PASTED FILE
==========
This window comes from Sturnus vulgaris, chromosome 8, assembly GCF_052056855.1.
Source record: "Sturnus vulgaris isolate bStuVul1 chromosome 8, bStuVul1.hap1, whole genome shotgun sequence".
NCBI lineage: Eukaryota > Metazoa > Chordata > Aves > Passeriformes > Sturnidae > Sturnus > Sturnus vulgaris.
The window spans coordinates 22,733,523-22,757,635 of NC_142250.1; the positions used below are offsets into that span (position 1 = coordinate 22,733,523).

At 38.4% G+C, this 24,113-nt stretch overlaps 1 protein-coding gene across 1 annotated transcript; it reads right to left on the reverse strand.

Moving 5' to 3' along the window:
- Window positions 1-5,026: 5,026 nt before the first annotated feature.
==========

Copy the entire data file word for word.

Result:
This window comes from Sturnus vulgaris, chromosome 8, assembly GCF_052056855.1.
Source record: "Sturnus vulgaris isolate bStuVul1 chromosome 8, bStuVul1.hap1, whole genome shotgun sequence".
NCBI lineage: Eukaryota > Metazoa > Chordata > Aves > Passeriformes > Sturnidae > Sturnus > Sturnus vulgaris.
The window spans coordinates 22,733,523-22,757,635 of NC_142250.1; the positions used below are offsets into that span (position 1 = coordinate 22,733,523).

At 38.4% G+C, this 24,113-nt stretch overlaps 1 protein-coding gene across 1 annotated transcript; it reads right to left on the reverse strand.

Moving 5' to 3' along the window:
- Window positions 1-5,026: 5,026 nt before the first annotated feature.